I love reviews. Always have. I’ll continue to seek them out whether the Atlanta Journal-Constitution (my local paper) ditches its books section or not. What I love (loved?!) about the AJC’s section is that its wonderful editor is/was so good at interviewing and discussing regional authors. When I was in high school and was just discovering Southern fiction, the AJC’s books section was an indispensable eye-opener. It was approachable and undaunting; I was introduced to a few new books and authors every week, some of which I’d seek out at the bookstore when I had money.
Serious readers will continue to read if newspaper books sections disappear. It’s the new readers and casual readers that may not stick around, however. Thinking about this, I’m reminded of a discussion that went on over at The Consumerist (consumerist.com) last week. An article about the RIAA blaming a drop in CD sales on music piracy prompted a discussion on how people seek out and buy new music. Some of us mentioned how we read music blogs and forums to find new bands. But others said that while they dislike the commercial stuff that the big record companies were pimping on TV and radio, they don’t bother to find other ways to introduce themselves to new music. Some people said they hadn’t added to their music collection in years.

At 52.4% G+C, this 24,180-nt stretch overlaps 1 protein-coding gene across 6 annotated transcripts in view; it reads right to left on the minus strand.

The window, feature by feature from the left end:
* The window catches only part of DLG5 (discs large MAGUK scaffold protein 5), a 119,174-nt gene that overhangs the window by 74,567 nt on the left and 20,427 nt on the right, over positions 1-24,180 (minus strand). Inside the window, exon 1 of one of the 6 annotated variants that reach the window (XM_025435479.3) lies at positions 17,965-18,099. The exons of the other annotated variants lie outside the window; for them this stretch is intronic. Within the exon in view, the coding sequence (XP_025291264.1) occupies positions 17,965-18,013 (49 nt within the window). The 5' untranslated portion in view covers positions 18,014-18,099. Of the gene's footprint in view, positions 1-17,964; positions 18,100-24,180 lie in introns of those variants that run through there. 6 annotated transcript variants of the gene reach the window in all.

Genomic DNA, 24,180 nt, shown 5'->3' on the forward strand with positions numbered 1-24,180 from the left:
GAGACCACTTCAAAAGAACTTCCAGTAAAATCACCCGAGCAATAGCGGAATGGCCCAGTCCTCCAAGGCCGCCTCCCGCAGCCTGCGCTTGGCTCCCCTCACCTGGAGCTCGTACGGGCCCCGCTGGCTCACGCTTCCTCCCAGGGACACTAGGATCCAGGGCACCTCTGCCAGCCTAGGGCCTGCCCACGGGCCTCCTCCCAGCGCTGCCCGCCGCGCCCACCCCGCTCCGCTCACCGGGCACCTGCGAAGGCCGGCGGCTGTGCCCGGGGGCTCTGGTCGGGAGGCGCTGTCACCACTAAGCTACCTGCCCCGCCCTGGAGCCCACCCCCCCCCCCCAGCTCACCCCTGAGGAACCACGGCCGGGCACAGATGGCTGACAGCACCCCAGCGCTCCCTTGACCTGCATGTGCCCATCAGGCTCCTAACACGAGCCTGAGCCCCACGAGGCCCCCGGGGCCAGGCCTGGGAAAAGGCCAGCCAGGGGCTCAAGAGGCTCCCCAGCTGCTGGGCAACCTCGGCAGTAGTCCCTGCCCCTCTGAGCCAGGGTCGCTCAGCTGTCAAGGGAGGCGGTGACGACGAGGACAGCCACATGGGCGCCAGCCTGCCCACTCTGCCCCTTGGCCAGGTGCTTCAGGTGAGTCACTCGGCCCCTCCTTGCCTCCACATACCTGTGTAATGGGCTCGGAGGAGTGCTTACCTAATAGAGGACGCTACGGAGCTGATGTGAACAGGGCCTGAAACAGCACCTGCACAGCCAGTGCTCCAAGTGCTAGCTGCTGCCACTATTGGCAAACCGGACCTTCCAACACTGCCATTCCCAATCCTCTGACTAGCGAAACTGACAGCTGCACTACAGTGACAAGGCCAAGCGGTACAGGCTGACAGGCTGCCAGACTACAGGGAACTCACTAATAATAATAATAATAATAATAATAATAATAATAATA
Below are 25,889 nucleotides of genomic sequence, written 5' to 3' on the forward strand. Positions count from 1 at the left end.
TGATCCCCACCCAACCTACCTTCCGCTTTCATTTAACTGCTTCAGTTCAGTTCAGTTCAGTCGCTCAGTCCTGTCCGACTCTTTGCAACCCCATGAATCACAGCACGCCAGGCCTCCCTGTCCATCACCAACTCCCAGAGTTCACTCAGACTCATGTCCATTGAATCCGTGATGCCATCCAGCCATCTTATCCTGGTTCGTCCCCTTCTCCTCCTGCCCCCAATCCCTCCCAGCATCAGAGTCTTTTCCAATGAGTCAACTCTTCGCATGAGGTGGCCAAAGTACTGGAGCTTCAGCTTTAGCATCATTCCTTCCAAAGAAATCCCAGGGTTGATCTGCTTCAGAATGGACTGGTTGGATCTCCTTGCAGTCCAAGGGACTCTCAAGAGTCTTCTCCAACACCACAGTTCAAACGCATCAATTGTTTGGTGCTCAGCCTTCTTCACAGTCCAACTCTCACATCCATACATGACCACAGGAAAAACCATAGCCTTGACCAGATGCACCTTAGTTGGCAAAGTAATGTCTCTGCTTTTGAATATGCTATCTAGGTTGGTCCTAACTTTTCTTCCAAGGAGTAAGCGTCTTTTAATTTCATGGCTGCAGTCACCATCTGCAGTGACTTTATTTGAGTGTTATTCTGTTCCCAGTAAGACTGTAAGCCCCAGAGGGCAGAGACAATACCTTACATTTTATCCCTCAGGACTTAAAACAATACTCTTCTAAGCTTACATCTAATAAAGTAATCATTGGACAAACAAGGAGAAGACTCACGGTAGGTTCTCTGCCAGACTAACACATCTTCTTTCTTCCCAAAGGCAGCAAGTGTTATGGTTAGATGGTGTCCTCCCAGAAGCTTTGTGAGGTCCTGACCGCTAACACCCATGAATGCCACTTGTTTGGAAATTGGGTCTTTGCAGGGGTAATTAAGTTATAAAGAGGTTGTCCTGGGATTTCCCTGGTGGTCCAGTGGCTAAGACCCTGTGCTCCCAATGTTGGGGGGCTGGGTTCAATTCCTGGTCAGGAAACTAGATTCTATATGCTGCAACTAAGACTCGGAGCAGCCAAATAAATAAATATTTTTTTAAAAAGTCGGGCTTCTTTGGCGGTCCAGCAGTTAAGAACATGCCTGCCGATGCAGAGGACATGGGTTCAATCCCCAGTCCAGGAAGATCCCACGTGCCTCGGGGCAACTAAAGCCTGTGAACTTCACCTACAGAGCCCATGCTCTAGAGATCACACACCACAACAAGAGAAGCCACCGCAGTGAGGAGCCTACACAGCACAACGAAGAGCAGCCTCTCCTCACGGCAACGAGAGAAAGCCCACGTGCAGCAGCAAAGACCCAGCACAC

I like The Millions and other litblogs. But most people don’t know about / don’t have time / don’t have interest in reading blog entries about reading. Book discussion in very public places — newspapers, magazines, TV — has value in reminding people that yes, books exist, and here are a few you might like. I feel like a lot of people’s book-consciousness mirrors my own video-game-consciousness: most of the time, I ignore their existence, but every once in a while there’ll be one that gets a lot of press and sounds really cool, and I might bother to invest some time in playing it.
my problem with reviews in newspapers is that my papers (The Washington Post, which is otherwise a good paper, and the Indiana Star, which is such a joke that is still hasn’t figured out that Washington DC doesn’t have a team called the ‘senators’) either don’t review the kind of books and movies I like, or do review them but clearly don’t get them.
I remember one particular review that started: “how many fight scenes can you fit in 104 minutes? 104, apparantly. Maybe 105,” and went on from there to tear the film to shreds. I was sitting there thinking “Dude, a bunch of fight scenes with swords? I have got to see this movie.”
Then there was the review of Lord of the Rings that suggested that Gandalf, being a wizard, should have been able to aparate them all to mount doom. I don’t think that one was in either the post or the star, but if it was, I fear for the nation’s future.